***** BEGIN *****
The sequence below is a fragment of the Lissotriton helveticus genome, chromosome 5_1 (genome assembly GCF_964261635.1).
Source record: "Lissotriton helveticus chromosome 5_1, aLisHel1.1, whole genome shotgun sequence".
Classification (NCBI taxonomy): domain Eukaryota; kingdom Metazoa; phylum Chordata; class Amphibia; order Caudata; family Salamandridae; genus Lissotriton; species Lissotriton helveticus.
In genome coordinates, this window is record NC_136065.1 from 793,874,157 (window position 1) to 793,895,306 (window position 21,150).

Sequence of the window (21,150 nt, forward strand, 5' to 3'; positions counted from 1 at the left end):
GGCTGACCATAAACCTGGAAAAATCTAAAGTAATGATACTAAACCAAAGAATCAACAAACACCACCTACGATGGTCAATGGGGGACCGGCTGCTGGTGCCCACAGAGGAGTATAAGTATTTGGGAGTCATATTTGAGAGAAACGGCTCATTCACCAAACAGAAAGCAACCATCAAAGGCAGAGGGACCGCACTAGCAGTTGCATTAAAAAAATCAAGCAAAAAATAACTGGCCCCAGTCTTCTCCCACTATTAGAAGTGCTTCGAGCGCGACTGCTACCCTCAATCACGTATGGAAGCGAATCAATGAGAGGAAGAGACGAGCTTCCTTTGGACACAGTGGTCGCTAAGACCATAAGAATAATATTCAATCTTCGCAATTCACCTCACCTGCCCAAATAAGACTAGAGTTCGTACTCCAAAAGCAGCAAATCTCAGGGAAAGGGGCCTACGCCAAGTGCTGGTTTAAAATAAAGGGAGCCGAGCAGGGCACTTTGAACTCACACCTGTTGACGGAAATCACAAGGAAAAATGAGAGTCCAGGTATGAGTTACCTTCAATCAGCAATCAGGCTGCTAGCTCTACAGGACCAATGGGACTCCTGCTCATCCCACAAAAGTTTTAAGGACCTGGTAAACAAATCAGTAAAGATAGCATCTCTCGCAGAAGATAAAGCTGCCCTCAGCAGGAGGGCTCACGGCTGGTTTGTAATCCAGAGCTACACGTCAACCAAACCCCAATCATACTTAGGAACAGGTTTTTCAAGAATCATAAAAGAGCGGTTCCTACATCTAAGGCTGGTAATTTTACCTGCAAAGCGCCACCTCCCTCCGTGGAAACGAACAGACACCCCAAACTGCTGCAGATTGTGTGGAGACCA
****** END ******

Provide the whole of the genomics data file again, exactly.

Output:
The sequence below is a fragment of the Lissotriton helveticus genome, chromosome 5_1 (genome assembly GCF_964261635.1).
Source record: "Lissotriton helveticus chromosome 5_1, aLisHel1.1, whole genome shotgun sequence".
Classification (NCBI taxonomy): domain Eukaryota; kingdom Metazoa; phylum Chordata; class Amphibia; order Caudata; family Salamandridae; genus Lissotriton; species Lissotriton helveticus.
In genome coordinates, this window is record NC_136065.1 from 793,874,157 (window position 1) to 793,895,306 (window position 21,150).

Sequence of the window (21,150 nt, forward strand, 5' to 3'; positions counted from 1 at the left end):
GGCTGACCATAAACCTGGAAAAATCTAAAGTAATGATACTAAACCAAAGAATCAACAAACACCACCTACGATGGTCAATGGGGGACCGGCTGCTGGTGCCCACAGAGGAGTATAAGTATTTGGGAGTCATATTTGAGAGAAACGGCTCATTCACCAAACAGAAAGCAACCATCAAAGGCAGAGGGACCGCACTAGCAGTTGCATTAAAAAAATCAAGCAAAAAATAACTGGCCCCAGTCTTCTCCCACTATTAGAAGTGCTTCGAGCGCGACTGCTACCCTCAATCACGTATGGAAGCGAATCAATGAGAGGAAGAGACGAGCTTCCTTTGGACACAGTGGTCGCTAAGACCATAAGAATAATATTCAATCTTCGCAATTCACCTCACCTGCCCAAATAAGACTAGAGTTCGTACTCCAAAAGCAGCAAATCTCAGGGAAAGGGGCCTACGCCAAGTGCTGGTTTAAAATAAAGGGAGCCGAGCAGGGCACTTTGAACTCACACCTGTTGACGGAAATCACAAGGAAAAATGAGAGTCCAGGTATGAGTTACCTTCAATCAGCAATCAGGCTGCTAGCTCTACAGGACCAATGGGACTCCTGCTCATCCCACAAAAGTTTTAAGGACCTGGTAAACAAATCAGTAAAGATAGCATCTCTCGCAGAAGATAAAGCTGCCCTCAGCAGGAGGGCTCACGGCTGGTTTGTAATCCAGAGCTACACGTCAACCAAACCCCAATCATACTTAGGAACAGGTTTTTCAAGAATCATAAAAGAGCGGTTCCTACATCTAAGGCTGGTAATTTTACCTGCAAAGCGCCACCTCCCTCCGTGGAAACGAACAGACACCCCAAACTGCTGCAGATTGTGTGGAGACCA